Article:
My reaction was still one of disinterest, but my friend was persistent, and one night while I was bored I decided to check it out and after taking the time to set up a profile and give it a chance I was overwhelmingly underwhelmed. What was the point of it, I wondered. I’m a private person. I don’t want to share my every thought with everyone and I don’t want to read theirs. But, because everyone else was doing it, I felt I sort of had to at least set up a very basic profile. I filled out a fair amount of information about myself, my interests, my likes, and contacted the dozen or so people from high school I was friends with in real life and looked up a few people from middle school I sort of regretted falling out of touch with at the time…But then what? I left the account inactive for several months until the Fall semester when I unsuccessfully tried using it for dating purposes, learning the hard way that just because someone is a petite redhead in their profile picture, does not mean they are a petite redhead in real life (perhaps more about this if I see Catfish)…then I let my account sit inactive again, only occasionally updating it every few months when I saw a really good movie or when I wanted to do a little research on one of my classmates.

And that’s the way it was for years until I saw an online posting for a social media internship with Randolph Sterling, Inc. and figured that it was time to really update my account, as well as do copious amounts of research, both in a hands on fashion, and by reading blogs like Mashable and Spin Sucks, ultimately finding that much had changed in the years my account was inactive. To sum up these changes, Facebook had  grown up. Unlike MySpace which could never shake its reputation as a place where people went to promote their failed bands and find semi-anonymous sex, while broadcasting their immaturity, Facebook had become a place for adults. It could now be used as a tool to search for news, similar to what Twitter was, and it allowed pretty much anyone to promote their businesses through pages, ads, and groups.

Anyway, now it’s my job to tell people 15-40 years older than me that they too need to get involved before their business competition does, and do so by trying to sell them on the idea that through Facebook and similar sites they can implement an indirect sales strategy in which they implement the social media to build relationships with prospects and clients they otherwise would have no excuse to stay in contact with, a strategy that, so far, is working pretty well for us at Randolph Sterling, Inc.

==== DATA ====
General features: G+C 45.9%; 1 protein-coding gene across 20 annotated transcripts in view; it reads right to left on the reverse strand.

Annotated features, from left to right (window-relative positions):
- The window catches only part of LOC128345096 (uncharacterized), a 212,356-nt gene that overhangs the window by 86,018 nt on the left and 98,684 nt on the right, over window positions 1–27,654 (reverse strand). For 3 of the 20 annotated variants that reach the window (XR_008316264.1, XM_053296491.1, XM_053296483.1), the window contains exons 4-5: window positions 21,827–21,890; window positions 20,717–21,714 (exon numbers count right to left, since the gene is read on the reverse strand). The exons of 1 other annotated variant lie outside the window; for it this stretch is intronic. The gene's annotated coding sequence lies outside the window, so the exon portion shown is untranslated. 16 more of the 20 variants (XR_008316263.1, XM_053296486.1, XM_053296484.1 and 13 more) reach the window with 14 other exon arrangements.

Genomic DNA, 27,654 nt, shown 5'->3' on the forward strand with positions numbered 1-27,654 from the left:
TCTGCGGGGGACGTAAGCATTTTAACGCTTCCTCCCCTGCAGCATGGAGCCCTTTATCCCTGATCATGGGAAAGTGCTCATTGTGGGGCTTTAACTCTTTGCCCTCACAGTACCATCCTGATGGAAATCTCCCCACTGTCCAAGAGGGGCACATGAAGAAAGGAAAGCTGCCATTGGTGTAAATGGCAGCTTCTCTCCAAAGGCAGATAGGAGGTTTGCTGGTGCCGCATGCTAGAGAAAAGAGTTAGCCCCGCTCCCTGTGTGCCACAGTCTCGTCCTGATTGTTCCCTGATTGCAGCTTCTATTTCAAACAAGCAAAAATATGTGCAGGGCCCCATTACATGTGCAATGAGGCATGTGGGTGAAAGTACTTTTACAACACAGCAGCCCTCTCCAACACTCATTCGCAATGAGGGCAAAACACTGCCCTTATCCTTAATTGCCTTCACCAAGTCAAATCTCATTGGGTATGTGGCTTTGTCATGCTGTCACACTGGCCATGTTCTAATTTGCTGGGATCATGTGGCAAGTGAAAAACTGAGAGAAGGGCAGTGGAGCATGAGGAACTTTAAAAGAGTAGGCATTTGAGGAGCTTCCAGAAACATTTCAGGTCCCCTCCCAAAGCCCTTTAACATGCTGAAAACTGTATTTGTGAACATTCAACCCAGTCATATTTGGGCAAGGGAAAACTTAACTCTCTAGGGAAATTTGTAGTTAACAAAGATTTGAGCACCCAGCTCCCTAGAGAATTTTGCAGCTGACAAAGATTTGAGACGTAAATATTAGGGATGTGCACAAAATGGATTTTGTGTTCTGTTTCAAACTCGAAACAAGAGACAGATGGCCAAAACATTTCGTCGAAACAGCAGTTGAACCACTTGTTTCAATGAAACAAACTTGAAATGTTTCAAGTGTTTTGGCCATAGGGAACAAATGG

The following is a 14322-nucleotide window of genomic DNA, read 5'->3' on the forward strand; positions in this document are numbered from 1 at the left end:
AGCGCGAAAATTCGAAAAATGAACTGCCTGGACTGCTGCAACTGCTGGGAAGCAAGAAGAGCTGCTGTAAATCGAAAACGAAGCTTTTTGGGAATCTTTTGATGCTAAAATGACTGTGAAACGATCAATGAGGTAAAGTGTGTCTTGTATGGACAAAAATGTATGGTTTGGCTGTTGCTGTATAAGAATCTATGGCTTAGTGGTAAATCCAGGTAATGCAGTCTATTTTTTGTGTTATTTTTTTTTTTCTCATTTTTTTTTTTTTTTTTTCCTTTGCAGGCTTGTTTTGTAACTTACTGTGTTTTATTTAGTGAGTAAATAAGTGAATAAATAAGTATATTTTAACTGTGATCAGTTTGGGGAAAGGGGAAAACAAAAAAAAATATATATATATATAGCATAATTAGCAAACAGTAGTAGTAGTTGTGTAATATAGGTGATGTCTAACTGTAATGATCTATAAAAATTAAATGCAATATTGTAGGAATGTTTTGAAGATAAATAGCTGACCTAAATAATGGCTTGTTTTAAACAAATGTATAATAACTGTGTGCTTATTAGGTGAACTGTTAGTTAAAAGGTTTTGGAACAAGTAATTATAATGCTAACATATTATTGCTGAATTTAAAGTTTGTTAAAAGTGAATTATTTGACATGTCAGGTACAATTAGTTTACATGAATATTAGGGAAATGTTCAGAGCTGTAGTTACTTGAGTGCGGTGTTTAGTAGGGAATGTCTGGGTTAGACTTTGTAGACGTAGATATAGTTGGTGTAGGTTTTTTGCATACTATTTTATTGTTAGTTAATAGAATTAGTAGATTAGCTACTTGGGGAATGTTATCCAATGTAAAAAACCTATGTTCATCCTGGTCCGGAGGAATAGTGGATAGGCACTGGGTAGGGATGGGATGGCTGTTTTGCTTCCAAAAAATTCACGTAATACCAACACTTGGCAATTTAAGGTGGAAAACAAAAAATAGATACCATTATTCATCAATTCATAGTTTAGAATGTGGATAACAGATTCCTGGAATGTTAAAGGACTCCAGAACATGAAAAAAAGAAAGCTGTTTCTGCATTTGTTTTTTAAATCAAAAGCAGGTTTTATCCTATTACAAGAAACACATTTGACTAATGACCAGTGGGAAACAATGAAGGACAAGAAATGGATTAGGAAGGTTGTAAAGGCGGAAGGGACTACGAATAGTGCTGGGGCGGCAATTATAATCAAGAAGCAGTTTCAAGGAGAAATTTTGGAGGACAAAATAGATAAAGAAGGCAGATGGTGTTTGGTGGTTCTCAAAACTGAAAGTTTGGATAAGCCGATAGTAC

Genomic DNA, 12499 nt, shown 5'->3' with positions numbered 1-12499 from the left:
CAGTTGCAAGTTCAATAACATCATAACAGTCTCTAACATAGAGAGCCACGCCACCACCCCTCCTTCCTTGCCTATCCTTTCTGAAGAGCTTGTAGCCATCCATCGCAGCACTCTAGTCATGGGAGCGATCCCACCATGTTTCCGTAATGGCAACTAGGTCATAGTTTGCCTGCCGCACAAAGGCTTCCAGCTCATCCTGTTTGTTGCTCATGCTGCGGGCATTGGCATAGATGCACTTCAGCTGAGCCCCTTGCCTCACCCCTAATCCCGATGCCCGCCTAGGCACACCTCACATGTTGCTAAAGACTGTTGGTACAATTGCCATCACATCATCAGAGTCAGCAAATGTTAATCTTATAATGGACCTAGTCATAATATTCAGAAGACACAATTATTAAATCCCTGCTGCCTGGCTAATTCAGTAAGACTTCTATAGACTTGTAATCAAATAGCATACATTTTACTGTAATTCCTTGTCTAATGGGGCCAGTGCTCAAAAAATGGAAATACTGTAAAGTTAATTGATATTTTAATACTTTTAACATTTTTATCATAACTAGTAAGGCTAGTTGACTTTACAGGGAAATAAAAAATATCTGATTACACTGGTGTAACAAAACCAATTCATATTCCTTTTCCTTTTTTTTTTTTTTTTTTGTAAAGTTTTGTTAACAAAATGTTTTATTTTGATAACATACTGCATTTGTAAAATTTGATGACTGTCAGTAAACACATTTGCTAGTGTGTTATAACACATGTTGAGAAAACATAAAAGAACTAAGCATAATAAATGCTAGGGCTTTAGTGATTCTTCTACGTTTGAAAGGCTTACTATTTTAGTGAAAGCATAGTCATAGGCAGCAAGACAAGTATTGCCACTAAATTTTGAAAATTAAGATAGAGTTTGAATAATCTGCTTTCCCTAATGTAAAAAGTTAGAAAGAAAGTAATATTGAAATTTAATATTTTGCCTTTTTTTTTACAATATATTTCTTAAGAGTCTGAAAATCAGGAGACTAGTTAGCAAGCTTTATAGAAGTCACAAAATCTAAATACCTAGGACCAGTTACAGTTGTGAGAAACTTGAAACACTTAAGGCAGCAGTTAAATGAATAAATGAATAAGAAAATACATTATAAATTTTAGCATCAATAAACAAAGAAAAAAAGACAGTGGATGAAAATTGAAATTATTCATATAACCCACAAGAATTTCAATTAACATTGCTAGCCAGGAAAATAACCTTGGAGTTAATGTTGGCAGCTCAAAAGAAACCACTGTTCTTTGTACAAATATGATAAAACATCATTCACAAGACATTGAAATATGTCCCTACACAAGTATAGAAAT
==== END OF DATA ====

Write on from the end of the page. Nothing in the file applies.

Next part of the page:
The End of Summer Is almost Here
September 1, 2010

Here we are, the “end of summer” as the kids get back to school, summer vacations have been taken, and it is back to the old routine. But wait a second, I went out for a walk this morning to just reflect a bit on 2010 so far and it was already in the 80’s with high humidity…are you sure that summer is ending?

I had a great summer. I probably traveled a bit more than I would have preferred and my softball teams didn’t quite win as much as I would have liked, but I had a great time none the less. Summer for Randolph Sterling, Inc. was pretty good too, I’d have to say. Every day, I am lucky enough to learn something, and this summer (well 2010 actually) has been no different. It may be the most simple of lessons that stuck with me the strongest, but it was remembering that relationships are key in doing business. It has been said before by many people that people buy from people they KNOW, LIKE, & TRUST.

It used to be that trust was built by going door to door, shaking hands and getting to know your prospect face to face. The “house call” if you will. Then the salesperson’s world changed as the calling card gave way to the cell phone and people saw that they could call more people than they could see. Not as personal. But still pretty effective.